With International Women’s Day landing on 8th March, we’re taking a look at the women who shaped Sunderland’s past and the women shaping Sunderland’s future.


Introducing the Rebel Women of Sunderland; a stunning project from Sunderland Culture that shines a light on the lives of Rebel Women from the city, with specially commissioned artworks and stories from Kathryn Robertson and Jessica Andrews…


Heroines of the past… 


Florence Collard & the Shipyard Women














During World War Two, when men joined the army, more than 700 women stepped into their big steel toe caps, pulled on their overalls and got to work. 

Sunderland was once known as ‘the largest shipbuilding town in the world’ and the ships built by women during the war were vital in carrying food and fuel supplies. 

America’s shipyards rusted and languished without men to run them, and people across the world looked to the fierce women mending, hammering and storming Sunderland’s docks for inspiration. 

The women drove cranes, welded metal, fixed rivets and laboured in freezing conditions. 

They worked 12-hour days, then went home to peel potatoes, sweep hallways and read bedtime stories to their children. 

They tingled with fear as the threat of bombs loomed over them. They thought of their husbands and brothers, who might never come home. 

Florence worked as a welder at Bartram & Sons shipyard and she was the first woman ever to be granted membership to the Boilermakers’ Society union.



Dr Marion Phillips – First female MP for Sunderland














Marion Phillips was Sunderland’s first female MP. She was elected as a Labour candidate in the first-ever election in which men and women had equal voting rights. 

She marched down to the shipyards in her round glasses, demanding free trade and paid holidays for the shipbuilders. 

A salty wind blew up from the Wear and whipped her face, but she wrapped her big coat tightly around her shoulders and stood her ground. The workers cheered and stamped their feet.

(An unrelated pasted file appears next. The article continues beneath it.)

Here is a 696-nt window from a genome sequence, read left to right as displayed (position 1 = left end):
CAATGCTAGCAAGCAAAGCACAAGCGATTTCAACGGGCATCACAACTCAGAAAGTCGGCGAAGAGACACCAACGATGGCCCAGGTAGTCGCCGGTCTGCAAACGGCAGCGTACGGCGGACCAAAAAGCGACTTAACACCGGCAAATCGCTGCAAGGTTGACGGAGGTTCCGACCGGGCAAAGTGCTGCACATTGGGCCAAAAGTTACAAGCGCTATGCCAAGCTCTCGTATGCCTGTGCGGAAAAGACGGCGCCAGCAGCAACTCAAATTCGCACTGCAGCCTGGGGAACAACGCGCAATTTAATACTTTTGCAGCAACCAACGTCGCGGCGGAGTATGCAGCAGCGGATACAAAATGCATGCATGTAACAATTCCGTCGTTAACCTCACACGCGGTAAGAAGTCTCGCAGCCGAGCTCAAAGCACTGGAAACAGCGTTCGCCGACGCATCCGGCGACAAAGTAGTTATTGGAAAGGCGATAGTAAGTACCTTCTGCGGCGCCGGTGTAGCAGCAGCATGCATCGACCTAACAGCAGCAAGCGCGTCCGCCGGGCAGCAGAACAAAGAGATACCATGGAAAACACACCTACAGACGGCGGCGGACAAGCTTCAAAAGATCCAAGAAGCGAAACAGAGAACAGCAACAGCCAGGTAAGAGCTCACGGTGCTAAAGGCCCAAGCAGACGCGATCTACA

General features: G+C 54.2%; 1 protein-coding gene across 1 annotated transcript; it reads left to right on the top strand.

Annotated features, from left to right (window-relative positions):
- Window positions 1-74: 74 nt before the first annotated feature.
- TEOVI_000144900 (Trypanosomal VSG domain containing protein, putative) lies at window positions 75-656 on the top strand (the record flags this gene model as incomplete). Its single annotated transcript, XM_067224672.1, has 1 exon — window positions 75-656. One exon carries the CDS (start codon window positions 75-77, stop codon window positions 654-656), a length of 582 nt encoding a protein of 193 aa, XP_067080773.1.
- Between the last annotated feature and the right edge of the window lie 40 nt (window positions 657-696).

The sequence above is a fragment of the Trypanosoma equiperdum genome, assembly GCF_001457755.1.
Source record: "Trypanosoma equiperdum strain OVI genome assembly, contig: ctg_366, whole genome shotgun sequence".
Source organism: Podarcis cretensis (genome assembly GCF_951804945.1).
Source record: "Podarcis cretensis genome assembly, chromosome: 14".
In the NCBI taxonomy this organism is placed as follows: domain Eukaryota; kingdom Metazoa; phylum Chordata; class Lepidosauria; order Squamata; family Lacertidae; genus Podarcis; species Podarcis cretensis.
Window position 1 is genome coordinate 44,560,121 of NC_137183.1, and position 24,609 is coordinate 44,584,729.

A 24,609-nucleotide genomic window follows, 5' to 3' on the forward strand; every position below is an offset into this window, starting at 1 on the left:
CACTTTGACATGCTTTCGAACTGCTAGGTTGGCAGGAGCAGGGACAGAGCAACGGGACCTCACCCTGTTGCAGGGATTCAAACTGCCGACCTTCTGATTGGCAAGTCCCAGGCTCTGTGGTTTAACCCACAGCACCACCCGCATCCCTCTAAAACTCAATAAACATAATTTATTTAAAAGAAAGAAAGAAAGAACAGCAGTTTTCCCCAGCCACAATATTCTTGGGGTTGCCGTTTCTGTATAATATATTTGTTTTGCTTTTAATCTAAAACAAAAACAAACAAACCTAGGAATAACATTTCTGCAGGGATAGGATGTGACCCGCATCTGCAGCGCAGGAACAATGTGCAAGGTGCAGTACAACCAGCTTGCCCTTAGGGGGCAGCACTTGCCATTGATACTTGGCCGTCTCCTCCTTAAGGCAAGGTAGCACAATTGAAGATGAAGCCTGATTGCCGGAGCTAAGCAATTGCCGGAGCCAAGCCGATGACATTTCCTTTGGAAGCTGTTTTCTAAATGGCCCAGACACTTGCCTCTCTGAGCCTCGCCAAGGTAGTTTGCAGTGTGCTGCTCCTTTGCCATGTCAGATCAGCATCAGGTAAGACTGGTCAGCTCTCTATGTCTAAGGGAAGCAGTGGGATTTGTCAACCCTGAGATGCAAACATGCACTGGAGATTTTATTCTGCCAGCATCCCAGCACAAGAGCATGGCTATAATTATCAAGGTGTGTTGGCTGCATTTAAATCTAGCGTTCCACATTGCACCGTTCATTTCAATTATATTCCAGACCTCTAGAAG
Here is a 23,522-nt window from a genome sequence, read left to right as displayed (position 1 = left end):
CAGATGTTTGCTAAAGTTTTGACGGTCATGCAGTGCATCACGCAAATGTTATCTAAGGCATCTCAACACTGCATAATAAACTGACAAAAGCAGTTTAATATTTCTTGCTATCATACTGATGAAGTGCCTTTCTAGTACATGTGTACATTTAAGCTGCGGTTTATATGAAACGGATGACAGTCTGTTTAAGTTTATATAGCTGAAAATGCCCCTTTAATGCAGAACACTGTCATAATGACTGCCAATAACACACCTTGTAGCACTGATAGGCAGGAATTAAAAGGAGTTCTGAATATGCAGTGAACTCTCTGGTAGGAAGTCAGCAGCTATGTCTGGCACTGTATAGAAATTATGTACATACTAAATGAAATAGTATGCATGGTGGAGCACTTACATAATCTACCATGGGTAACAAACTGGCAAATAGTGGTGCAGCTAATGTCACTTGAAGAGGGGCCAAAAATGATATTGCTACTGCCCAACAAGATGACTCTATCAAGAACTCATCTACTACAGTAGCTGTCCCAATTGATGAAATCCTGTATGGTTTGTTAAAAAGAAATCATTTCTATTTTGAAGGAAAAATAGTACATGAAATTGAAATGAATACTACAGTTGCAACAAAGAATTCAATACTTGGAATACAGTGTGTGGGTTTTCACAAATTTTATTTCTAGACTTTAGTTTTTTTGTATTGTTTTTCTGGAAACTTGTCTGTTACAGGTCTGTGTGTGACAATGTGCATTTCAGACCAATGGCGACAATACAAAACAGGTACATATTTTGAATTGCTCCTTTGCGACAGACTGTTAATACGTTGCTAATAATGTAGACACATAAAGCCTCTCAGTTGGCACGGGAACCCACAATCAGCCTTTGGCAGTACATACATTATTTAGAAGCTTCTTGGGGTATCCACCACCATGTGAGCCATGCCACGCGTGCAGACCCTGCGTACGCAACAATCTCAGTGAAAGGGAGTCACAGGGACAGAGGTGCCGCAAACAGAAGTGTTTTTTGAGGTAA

She was a fierce feminist who wanted working-class people to enjoy their lives. 



Kate Adie – Journalist and Broadcaster














Kate Adie was born by the sea in Whitley Bay and adopted by a family of pharmacists in Sunderland. 

She grew up among the clink of cough mixture bottles and the soft pop of chalky pills in foil packets. She went to Newcastle University and spent afternoons studying in Leazes Park, until she got her first job in journalism at BBC Radio Durham. 

In 1980, when the London Iranian Embassy came under siege, Kate sat in a car below the embassy for six days, as gunshots rattled the terraces. When the SAS team entered the building through the upstairs windows, it erupted into orange flames and dark walls of smoke choked the street. Kate made a live BBC broadcast crouched behind her car door, interrupting the quiet of the World Snooker Championship.

She remained calm before one of the largest live news audiences ever recorded, and became a household name.



Ida & Louise Cook – WWII Activists














Ida and Louise Cook were born in a red-bricked terraced house with bay windows in Millfield. 

They moved to London to work as typists for the Civil Service, where they visited the red velvet heart of the Royal Opera House. They fell in love with the gold-flecked ceiling and the lamps that blazed from the seats. 

They watched women in furs press painted nails to lipsticked mouths and peered through silver-rimmed binoculars. Ida and Louise saved 29 people from Nazi Germany.

To avoid suspicion, they stayed at a hotel where Nazi officials spent their lunchtimes drinking sharp whiskeys in their stiff military boots. 

One afternoon, a Jewish man telephoned the sisters and told them he would be driving past their hotel in a taxi. He asked if they would run out and jump into it, to help him escape. 

The sisters risked their lives in front of the soldiers, to save people they had never even met.



Hope Winch – First Head of Pharmacy at University of Sunderland














Hope Constance Monica Winch was strong-willed and full of big ideas. 

She arrived in Sunderland in her long white coat, mixing tinctures, stirring medicines and rustling folders crammed with plans to set up the finest pharmacy department in the North East. 

It was a daunting job, but Hope set about organising meetings and arranging classrooms at Sunderland Technical College, which later became Sunderland University.

By 1930, Hope’s pharmacy department was a big success. All of the pharmacy teaching in the region was moved to her lab, and it became known as the best place to study. Students came from all over the country to look at the shifting surfaces of cells shimmering through microscopes and to understand the composition of compounds coursing through the human body.